Teacher Kelly Lin has just moved on to California with her husband, a newly minted physician. We’ll miss her ever cheerful presence. Arielle Lane is coming back in a welcome move. Planning classes will be very interesting for the coming yearl

Vince is keeping up one of our main outreach efforts with his podcasts on our NPR station. Episode 139 just got uploaded last week. You can catch up at He also finished two Web presences on our site, one about habitability of planets and the other about 44 years and 41 countries of travel.

We’re looking forward this coming August to welcoming our students who are so diverse in origins, interests, and talents.

Our big step academically and organizationally is our pursuit of accreditation. While our students are doing very well independently of our accreditation status, we see several benefits to it. One is simply cachet with prospective enrollees. Another is verifying for ourselves that we are doing everything right. Yet another may be lower insurance policy costs. It is an undertaking of note, in the time it takes for all the documentation and the associated costs, which we estimate as $27K. We chose the toughest accrediting agency for that purpose, the Independent Schools Association of the Southwest. We’ve taken steps to reorganize our Board; our teachers are all detailing our curriculum on special pay over the summer; we’re exhaustively documenting our policies for students, teachers, parents, the Board, our finances, our legal framework, and, well, all of what we do.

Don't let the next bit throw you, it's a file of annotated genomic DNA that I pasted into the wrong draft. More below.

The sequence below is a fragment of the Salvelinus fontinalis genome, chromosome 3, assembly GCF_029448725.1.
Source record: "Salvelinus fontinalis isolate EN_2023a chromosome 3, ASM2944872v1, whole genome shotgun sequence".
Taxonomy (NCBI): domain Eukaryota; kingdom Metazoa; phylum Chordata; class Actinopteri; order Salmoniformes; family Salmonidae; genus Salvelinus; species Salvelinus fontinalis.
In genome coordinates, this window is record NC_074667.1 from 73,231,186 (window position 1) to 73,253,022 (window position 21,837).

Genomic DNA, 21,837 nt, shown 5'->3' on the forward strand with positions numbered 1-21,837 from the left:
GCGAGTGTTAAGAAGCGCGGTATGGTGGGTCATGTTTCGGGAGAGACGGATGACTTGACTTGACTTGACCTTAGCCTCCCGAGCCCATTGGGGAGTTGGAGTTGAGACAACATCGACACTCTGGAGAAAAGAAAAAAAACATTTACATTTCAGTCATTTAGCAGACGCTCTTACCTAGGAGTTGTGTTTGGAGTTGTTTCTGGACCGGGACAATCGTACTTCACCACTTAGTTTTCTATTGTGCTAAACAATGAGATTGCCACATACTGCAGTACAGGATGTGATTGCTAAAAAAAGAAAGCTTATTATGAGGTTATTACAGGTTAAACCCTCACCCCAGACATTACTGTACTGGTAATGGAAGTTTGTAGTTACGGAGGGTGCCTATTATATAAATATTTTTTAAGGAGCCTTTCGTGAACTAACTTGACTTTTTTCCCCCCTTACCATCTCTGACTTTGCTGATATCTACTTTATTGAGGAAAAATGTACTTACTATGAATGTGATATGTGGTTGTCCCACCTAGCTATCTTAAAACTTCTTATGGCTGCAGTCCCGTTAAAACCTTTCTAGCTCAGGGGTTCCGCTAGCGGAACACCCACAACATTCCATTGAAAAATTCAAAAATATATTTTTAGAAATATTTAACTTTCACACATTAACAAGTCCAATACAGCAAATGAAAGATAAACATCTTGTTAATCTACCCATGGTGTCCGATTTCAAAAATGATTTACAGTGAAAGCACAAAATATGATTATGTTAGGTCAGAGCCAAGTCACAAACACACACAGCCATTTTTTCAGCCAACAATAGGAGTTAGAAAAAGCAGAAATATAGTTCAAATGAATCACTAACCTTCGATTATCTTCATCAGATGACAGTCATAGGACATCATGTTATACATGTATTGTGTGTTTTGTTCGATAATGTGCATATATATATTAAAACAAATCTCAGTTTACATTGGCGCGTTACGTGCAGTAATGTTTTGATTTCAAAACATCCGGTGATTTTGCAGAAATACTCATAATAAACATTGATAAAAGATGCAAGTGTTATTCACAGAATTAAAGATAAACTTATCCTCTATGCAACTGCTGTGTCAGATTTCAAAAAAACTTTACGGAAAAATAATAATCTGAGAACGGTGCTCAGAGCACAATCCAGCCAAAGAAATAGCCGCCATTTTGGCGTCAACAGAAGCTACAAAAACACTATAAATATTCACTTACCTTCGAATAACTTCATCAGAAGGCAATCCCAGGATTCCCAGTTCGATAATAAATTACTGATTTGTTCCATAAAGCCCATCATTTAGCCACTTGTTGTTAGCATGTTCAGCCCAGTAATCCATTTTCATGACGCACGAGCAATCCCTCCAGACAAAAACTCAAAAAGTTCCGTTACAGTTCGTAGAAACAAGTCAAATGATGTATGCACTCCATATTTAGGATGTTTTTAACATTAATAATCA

Financially we’re on a very positive side, and that’s encouraging. We are planning to buy our building on a lease-purchase agreement. We’re looking at growth in enrollment and a capital campaign to support this. We had our best ever year in our Annual Fund, exceeding our goal by $9K. Every bit over helps to shorten the time we can have a permanent home. We just finished spending out a grant from the Giles W. and Elise G. Mead Foundation that supported our Chinese program, the purchase of 15 Chromebook computers, and technology for distance education that we had to do for a short time and for some families.